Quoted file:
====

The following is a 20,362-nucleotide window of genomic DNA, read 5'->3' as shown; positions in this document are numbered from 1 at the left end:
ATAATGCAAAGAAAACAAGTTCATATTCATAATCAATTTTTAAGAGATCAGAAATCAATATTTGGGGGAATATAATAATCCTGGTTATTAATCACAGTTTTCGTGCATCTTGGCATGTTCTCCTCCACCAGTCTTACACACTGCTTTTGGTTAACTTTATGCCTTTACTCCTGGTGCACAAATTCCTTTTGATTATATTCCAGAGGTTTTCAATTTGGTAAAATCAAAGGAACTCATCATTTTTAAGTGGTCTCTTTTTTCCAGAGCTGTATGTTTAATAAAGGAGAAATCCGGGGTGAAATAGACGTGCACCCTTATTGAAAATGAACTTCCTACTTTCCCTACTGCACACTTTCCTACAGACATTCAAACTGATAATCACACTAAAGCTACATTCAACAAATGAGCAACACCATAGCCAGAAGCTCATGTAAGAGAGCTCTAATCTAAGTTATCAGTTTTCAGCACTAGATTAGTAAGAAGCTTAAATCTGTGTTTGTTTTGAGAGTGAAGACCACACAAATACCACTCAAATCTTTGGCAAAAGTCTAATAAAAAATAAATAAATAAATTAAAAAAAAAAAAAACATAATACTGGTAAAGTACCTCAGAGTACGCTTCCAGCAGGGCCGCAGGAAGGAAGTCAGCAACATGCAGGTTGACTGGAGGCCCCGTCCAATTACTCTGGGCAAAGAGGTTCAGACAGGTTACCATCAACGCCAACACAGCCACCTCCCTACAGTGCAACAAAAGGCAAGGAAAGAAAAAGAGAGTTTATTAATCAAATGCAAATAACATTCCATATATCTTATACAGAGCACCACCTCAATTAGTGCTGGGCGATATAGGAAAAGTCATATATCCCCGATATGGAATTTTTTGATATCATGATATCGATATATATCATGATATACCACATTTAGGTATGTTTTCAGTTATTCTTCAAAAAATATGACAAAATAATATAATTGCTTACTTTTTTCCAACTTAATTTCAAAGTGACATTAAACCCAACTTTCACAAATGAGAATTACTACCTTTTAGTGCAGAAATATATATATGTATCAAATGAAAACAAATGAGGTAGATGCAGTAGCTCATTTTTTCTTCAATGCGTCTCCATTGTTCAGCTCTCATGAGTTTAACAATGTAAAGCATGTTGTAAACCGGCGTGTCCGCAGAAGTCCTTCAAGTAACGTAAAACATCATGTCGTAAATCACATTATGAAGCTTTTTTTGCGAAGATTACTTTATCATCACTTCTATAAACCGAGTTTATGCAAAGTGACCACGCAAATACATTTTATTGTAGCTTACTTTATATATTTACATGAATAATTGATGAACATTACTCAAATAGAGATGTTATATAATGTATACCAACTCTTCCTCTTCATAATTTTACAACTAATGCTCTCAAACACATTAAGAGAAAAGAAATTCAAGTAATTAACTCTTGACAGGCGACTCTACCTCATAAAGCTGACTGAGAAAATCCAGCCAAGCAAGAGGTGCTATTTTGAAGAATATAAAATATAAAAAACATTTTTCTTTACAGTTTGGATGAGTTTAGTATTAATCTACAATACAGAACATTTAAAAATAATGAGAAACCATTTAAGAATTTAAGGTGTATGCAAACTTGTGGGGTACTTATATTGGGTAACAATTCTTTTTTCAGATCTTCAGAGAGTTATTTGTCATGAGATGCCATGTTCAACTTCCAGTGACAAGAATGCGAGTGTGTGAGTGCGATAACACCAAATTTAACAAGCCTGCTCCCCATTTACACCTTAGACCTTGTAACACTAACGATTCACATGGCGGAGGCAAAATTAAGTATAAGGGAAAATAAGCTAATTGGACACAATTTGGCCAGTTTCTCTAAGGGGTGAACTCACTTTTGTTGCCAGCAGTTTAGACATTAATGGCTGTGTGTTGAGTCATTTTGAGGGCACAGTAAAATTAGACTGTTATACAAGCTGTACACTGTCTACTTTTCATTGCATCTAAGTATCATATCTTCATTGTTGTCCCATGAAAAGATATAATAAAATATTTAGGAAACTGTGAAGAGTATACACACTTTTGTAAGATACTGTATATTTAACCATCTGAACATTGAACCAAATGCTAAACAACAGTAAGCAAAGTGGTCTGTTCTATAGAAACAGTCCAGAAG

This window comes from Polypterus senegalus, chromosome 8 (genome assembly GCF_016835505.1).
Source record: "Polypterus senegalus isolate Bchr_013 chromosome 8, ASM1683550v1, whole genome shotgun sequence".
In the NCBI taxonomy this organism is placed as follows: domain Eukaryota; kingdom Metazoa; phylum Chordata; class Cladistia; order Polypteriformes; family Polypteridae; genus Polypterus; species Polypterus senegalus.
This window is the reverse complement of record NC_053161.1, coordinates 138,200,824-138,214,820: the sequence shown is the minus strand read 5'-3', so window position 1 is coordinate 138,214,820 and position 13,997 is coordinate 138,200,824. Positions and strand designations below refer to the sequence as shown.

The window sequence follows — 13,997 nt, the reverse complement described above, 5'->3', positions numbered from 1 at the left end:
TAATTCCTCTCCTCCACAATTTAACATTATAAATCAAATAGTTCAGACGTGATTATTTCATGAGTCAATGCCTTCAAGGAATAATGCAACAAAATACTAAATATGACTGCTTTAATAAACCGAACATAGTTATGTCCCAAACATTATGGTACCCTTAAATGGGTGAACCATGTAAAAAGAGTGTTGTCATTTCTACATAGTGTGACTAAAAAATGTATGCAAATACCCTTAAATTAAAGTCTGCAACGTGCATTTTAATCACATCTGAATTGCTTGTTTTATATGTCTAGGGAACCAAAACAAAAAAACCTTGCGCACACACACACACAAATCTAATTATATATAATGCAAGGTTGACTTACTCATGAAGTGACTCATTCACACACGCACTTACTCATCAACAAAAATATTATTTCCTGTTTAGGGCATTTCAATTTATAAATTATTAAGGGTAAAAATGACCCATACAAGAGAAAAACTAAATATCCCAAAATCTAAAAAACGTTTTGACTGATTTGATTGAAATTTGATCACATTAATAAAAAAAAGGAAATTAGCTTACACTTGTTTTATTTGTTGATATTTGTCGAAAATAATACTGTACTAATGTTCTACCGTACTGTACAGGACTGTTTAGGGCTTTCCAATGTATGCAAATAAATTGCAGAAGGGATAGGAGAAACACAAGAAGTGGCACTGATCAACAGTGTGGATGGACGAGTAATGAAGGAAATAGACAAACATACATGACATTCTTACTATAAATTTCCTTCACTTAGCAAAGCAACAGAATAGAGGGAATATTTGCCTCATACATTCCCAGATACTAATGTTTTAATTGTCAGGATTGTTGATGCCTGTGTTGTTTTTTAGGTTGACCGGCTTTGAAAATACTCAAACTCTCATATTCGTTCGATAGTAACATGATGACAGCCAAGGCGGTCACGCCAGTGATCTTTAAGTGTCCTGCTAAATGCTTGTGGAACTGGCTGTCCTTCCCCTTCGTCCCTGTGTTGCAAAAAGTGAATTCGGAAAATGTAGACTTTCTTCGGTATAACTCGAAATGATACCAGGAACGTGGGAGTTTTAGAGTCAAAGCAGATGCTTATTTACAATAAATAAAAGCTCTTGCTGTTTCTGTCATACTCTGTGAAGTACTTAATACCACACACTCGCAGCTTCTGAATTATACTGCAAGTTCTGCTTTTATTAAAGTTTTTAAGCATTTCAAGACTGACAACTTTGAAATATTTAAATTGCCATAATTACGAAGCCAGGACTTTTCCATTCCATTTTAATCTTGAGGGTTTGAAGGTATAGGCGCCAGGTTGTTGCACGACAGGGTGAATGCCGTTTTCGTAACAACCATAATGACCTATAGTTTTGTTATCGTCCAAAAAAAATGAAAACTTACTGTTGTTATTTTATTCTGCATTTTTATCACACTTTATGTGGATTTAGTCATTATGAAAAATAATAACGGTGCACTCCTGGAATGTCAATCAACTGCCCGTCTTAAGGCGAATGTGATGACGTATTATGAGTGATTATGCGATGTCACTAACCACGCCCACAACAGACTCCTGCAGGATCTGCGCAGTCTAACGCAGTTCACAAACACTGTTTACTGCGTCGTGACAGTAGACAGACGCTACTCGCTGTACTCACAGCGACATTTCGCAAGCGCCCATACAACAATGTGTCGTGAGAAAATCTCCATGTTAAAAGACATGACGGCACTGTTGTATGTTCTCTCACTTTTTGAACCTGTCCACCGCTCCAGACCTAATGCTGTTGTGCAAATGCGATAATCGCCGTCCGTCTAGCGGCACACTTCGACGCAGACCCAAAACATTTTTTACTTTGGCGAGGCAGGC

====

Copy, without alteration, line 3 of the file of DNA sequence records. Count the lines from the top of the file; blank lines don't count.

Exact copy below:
This window comes from Polypterus senegalus, chromosome 8 (genome assembly GCF_016835505.1).